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Clarence Playablity Action
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freddairy



Joined: 21 Sep 2007
Posts: 66

PostPosted: Sun Nov 01, 2009 4:04 pm    Post subject: Clarence Playablity Action Reply with quote

I've been going through the threads here and couldn't find an answer. Maybe I missed it and if I did I'm sorry to drag up a previously discussed topic.

Anyone have any idea on how Clarence had his D-18 set up during the Kentucky Colonel days? If his D-28 was set up for rhythm I'm assuming his D-18 had lower action. But I've been listening to his playing on Alabama Jubilee on Living in the Past and he's really digging in to those bass strings with little buzz.
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Brian



Joined: 22 Aug 2006
Posts: 1360
Location: Southern California

PostPosted: Sun Nov 01, 2009 4:20 pm    Post subject: Reply with quote

Hi Fred...Typically a guitar set up for bluegrass (D-18 or D-18 etc) will have high action and medium gauge strings..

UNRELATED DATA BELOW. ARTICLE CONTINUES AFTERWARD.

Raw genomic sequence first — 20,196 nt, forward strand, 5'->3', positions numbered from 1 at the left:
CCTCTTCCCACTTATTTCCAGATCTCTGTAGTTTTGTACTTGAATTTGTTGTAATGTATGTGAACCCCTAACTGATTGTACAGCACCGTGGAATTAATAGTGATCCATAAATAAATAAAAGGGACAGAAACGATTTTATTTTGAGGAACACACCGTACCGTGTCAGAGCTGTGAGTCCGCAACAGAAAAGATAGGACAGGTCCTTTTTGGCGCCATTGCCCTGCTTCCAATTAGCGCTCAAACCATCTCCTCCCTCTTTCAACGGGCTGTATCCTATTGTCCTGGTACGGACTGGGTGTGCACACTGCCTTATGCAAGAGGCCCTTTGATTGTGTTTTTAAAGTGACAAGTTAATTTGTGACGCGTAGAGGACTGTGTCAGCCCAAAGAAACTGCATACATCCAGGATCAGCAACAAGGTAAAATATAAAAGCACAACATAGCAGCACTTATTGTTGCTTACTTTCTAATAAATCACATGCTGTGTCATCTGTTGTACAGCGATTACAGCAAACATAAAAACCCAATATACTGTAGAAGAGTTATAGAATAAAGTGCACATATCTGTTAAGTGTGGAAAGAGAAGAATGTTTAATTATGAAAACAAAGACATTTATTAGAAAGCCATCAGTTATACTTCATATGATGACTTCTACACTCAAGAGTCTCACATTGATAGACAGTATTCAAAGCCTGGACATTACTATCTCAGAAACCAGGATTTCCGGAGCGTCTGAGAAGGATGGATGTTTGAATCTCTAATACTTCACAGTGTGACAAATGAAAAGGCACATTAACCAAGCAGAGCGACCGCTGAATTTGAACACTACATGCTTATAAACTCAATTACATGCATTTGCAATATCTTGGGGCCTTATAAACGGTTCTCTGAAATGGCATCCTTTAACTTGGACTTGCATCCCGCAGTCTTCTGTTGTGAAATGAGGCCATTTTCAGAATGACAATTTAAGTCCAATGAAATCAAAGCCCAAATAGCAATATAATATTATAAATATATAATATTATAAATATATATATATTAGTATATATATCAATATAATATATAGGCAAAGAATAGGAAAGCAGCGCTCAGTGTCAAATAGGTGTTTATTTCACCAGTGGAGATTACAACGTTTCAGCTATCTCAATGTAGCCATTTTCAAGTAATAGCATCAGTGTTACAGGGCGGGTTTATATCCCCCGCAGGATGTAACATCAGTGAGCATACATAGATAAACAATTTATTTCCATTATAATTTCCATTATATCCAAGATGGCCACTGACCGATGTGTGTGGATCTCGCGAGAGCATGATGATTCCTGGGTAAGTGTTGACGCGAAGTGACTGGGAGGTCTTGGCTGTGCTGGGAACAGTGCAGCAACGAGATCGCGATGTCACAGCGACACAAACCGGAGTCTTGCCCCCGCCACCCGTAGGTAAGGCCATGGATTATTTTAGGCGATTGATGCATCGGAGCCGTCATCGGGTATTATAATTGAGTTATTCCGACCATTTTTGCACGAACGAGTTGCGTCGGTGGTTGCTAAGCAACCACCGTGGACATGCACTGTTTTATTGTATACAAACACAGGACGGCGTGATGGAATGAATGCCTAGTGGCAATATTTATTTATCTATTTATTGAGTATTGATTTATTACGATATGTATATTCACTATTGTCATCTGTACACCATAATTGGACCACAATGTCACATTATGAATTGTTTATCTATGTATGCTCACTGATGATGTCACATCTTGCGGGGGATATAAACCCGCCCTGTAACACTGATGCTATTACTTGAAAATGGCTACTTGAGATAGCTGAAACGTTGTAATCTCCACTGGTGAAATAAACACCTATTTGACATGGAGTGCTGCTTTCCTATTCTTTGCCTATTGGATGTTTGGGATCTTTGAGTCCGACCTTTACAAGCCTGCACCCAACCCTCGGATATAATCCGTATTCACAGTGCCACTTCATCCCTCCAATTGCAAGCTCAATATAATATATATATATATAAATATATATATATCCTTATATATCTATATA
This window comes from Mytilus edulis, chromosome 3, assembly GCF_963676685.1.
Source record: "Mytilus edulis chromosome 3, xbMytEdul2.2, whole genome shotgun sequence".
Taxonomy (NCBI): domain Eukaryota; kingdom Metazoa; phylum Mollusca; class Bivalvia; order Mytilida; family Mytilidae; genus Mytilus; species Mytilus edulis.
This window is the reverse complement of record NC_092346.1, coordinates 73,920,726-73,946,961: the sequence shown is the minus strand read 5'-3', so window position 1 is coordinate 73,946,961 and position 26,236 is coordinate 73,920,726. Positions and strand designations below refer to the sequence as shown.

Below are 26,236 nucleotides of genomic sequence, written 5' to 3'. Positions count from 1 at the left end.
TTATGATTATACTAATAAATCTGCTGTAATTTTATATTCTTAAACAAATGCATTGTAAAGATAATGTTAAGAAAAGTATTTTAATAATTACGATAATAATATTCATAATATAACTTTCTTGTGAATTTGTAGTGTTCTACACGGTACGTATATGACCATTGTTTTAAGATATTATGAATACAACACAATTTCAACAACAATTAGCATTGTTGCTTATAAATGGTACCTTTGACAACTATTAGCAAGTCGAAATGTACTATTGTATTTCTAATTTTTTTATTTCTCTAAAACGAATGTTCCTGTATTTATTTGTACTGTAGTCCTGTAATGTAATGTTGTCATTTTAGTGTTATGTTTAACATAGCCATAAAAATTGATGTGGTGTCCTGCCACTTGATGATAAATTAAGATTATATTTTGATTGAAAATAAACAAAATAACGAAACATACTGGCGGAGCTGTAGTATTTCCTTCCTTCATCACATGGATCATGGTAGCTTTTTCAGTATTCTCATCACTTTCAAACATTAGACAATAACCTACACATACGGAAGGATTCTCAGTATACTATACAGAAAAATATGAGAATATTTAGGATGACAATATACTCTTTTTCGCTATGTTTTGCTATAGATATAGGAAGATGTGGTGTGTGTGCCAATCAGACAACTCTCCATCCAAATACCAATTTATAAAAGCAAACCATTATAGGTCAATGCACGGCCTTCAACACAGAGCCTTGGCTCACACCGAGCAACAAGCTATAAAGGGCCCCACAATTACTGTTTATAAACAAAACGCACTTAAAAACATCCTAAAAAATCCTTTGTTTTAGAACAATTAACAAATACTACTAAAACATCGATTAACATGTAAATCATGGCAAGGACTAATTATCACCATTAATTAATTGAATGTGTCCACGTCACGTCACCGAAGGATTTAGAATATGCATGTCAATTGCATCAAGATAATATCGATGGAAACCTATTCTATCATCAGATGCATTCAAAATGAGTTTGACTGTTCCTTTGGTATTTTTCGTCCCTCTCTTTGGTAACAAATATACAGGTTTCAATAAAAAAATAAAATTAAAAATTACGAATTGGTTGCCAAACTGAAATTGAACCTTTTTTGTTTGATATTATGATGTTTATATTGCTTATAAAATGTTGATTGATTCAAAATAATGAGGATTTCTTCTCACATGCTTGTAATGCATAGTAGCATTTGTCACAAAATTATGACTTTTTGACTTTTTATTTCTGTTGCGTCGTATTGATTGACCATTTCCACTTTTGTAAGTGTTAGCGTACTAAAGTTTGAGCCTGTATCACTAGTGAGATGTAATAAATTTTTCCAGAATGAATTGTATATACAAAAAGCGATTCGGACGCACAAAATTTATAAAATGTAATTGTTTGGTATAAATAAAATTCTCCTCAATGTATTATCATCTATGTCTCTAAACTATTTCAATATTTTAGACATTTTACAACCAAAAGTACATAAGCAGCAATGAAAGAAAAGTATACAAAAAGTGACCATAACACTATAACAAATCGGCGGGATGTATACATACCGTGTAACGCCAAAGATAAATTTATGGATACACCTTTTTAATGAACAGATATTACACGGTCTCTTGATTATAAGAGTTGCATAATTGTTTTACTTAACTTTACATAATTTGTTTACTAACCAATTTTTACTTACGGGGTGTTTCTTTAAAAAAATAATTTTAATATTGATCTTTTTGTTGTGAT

The lower the action the less volume you will get and the goes for the string gauge...The lighter gauge suffers tone and volume loss. Compared to players used to electric guitars, playing a bluegrass acoustic takes quite some getting used to....but it's worth it.
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Steve-o



Joined: 25 Oct 2006
Posts: 115
Location: Glendale, CA

PostPosted: Mon Nov 02, 2009 9:32 pm    Post subject: Reply with quote

Hmmmm.....not sure about that "typical" part Brian. I play with a lot of Bluegrassers, and don't know anyone who can actually handle high action. And of course, a guitar that is good enough doesn't really lose a bunch of tone with lower action, unless it's ridiculously low. I remember all the time when Roger would say, "Clarence has to get his other guitar for this one" it meant the D-18, which was set much lower for playing lead. Fiddle tunes, etc. would be virtually un-doable on a truly high action guitar. My D-28 has low action and medium strings, and it booms through all the other instruments without much effort, and with super tone.